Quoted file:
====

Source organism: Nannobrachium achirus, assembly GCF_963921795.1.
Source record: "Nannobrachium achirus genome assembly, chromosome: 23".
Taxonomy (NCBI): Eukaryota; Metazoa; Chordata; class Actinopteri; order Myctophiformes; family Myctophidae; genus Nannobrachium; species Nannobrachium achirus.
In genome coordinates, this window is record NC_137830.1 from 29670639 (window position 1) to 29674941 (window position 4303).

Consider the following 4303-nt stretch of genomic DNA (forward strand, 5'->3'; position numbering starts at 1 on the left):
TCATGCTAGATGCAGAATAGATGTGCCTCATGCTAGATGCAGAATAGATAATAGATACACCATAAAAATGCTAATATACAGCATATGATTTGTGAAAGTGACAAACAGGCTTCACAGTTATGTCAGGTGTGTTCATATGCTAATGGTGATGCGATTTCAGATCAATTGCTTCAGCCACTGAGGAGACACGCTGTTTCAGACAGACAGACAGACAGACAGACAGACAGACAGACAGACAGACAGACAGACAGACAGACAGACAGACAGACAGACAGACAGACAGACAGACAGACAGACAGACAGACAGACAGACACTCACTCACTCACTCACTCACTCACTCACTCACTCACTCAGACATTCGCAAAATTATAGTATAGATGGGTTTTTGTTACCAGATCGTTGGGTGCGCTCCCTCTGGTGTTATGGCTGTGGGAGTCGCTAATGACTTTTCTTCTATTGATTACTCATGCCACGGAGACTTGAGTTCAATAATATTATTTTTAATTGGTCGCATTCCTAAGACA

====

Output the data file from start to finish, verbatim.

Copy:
Source organism: Nannobrachium achirus, assembly GCF_963921795.1.
Source record: "Nannobrachium achirus genome assembly, chromosome: 23".
Taxonomy (NCBI): Eukaryota; Metazoa; Chordata; class Actinopteri; order Myctophiformes; family Myctophidae; genus Nannobrachium; species Nannobrachium achirus.
In genome coordinates, this window is record NC_137830.1 from 29670639 (window position 1) to 29674941 (window position 4303).

Consider the following 4303-nt stretch of genomic DNA (forward strand, 5'->3'; position numbering starts at 1 on the left):
TCATGCTAGATGCAGAATAGATGTGCCTCATGCTAGATGCAGAATAGATAATAGATACACCATAAAAATGCTAATATACAGCATATGATTTGTGAAAGTGACAAACAGGCTTCACAGTTATGTCAGGTGTGTTCATATGCTAATGGTGATGCGATTTCAGATCAATTGCTTCAGCCACTGAGGAGACACGCTGTTTCAGACAGACAGACAGACAGACAGACAGACAGACAGACAGACAGACAGACAGACAGACAGACAGACAGACAGACAGACAGACAGACAGACAGACAGACAGACAGACAGACAGACAGACACTCACTCACTCACTCACTCACTCACTCACTCACTCACTCAGACATTCGCAAAATTATAGTATAGATGGGTTTTTGTTACCAGATCGTTGGGTGCGCTCCCTCTGGTGTTATGGCTGTGGGAGTCGCTAATGACTTTTCTTCTATTGATTACTCATGCCACGGAGACTTGAGTTCAATAATATTATTTTTAATTGGTCGCATTCCTAAGACA